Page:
"Democracy versus populism – on the power of parties, history and media", Brian Milne (II/II)


The emergence of parties

Parties as we know them in the modern world arrived in England when the successor to Charles II (son of the executed Charles I), James, was found to be a Catholic. Those parliamentarians who wished to have James excluded from succession to the throne came to be known as Whigs and those supporting him known as Tories. An incidental aside, the two names have inherently negative connotations: ‘Whig’ means a horse driver in Scots Gaelic and ‘Tory’ means outlaw in Irish Gaelic, a less than auspicious beginning to the existence of political parties. Over time Tories came to represent and support the Anglican (Anglo-Catholic) Church, gentry and maintenance of a reasonably strong monarchy, whilst Whigs supported non-Anglican protestants, the wealthy middle class and later on industrial, mercantile interests whilst being generally supportive of the supremacy of parliament’s power to govern, while the authority of monarchy was to be largely reduced. As the power of monarchy declined, those parties gradually transformed in to the conservatives and liberals we have in their respective parties today. What is part of the overall picture today, different forms of socialism and social democracy, actually had quite apolitical origins, in fact in its earliest forms were both influenced by and influenced Thomas Paine. The politicisation followed later. As industrialisation and industrial capitalism replaced monarchy as the most powerful political force, parties changed to align with particular interest groups, thus conservative groups like the Tories remained royalist but were moving closer to capitalist interests, Whigs were becoming modern Liberals and Democrats who were closer to progressive, educated middle classes, whereas socialist parties took sides with workers in lower paid trades and manual labour in general.

During the 19 century the preoccupation with the ‘working class’ led to the divisions that saw derivative forms of socialism emerge as  workers’ associations or cooperatives with individual worker and peasant possession to end private ownership and favour of the nationalisation of land and workplaces. They were, respectively, so-called anarchism and communism, neither of which set out to be or become parties. What they became, as too others that incorporated aspects into their brand of ideology, bears no similarity to the original proposition. What they share is merely a claim that they ‘lead’ the workers for whom they exist. If we retrace history we find pure opportunism whereby the workers’ parties tended to be formed out of the trade unions that were a modern version of what had been trades guilds that were opening to larger membership than their predecessors.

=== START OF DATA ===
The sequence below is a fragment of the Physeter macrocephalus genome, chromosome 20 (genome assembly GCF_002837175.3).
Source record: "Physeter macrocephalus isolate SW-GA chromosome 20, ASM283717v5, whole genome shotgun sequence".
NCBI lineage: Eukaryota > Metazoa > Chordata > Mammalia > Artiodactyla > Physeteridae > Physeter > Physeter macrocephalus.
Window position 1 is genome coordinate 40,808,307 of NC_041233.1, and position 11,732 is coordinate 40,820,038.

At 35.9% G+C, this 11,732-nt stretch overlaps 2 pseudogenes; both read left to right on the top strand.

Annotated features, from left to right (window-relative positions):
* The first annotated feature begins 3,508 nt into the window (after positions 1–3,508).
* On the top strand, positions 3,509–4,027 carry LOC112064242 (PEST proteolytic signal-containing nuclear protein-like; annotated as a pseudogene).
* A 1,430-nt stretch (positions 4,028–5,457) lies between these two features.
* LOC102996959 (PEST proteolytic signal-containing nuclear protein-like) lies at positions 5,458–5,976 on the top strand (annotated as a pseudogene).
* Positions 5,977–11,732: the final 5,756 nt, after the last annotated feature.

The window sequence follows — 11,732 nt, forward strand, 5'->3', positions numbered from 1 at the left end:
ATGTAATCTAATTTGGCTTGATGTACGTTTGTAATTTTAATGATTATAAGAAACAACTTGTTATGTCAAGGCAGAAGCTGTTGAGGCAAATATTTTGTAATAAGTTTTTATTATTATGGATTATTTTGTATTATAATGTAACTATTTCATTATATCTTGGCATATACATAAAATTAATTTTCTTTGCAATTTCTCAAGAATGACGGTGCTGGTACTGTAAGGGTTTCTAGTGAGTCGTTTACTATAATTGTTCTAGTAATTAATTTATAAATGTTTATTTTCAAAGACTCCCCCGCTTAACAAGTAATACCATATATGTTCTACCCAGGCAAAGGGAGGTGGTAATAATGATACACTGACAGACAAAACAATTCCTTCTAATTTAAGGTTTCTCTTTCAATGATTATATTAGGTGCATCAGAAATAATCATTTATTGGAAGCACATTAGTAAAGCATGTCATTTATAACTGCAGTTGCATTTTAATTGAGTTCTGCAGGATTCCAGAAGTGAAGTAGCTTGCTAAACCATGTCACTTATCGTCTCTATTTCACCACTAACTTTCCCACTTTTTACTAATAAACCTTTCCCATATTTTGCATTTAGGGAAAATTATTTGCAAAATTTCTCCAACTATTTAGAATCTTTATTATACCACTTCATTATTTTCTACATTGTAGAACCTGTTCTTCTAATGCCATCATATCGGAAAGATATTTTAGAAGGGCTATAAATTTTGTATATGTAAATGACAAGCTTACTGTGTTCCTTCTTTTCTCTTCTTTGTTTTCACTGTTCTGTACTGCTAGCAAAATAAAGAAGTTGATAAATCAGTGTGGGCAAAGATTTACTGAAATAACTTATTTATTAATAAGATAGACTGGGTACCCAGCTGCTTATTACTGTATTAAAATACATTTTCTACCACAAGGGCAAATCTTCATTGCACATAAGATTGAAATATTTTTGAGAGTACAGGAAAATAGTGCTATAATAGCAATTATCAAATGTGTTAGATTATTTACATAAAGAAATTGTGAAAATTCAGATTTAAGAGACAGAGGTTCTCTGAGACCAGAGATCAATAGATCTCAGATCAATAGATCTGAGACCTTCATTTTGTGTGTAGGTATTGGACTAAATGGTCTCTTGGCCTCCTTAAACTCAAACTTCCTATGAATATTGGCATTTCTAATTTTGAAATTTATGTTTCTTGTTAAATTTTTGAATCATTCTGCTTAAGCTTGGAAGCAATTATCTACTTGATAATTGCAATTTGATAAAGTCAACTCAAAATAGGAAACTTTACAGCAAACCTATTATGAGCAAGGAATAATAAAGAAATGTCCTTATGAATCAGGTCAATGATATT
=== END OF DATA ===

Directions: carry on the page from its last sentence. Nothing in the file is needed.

What all types of party had in common was having a strong controlling hand in all public affairs in such a way that they had greater control than any interest group or sector of society. Ministers and secretaries of state often came from sectors in which they had particular interests or investment, thus often spoke through the medium of their party manifesto in such a way they exerted influences that attracted extra-parliamentary members into parties that best represented their interests. As distinct ideologies developed with the support of members, they began to declare they represented the particular interests of those people, thus partisanship without too many questions arose. Again Simone Weil analysed this very precisely when she wrote: ‘When a country has political parties, sooner or later it becomes impossible to intervene effectively in public affairs without joining a party and playing the game. Whoever is concerned for public affairs will wish his concern to bear fruit. Those who care about the public interest must either forget their concern and turn to other things, or submit to the grind of the parties. In the latter case, they shall experience worries that will soon supersede their original concern for the public interest.

In fact – and with very few exceptions – when a man joins a party, he submissively adopts a mental attitude which he will express later on with words such as, ‘As a monarchist, as a Socialist, I think that . . .’ It is so comfortable! It amounts to having no thoughts at all. Nothing is more comfortable than not having to think.’ (p.21)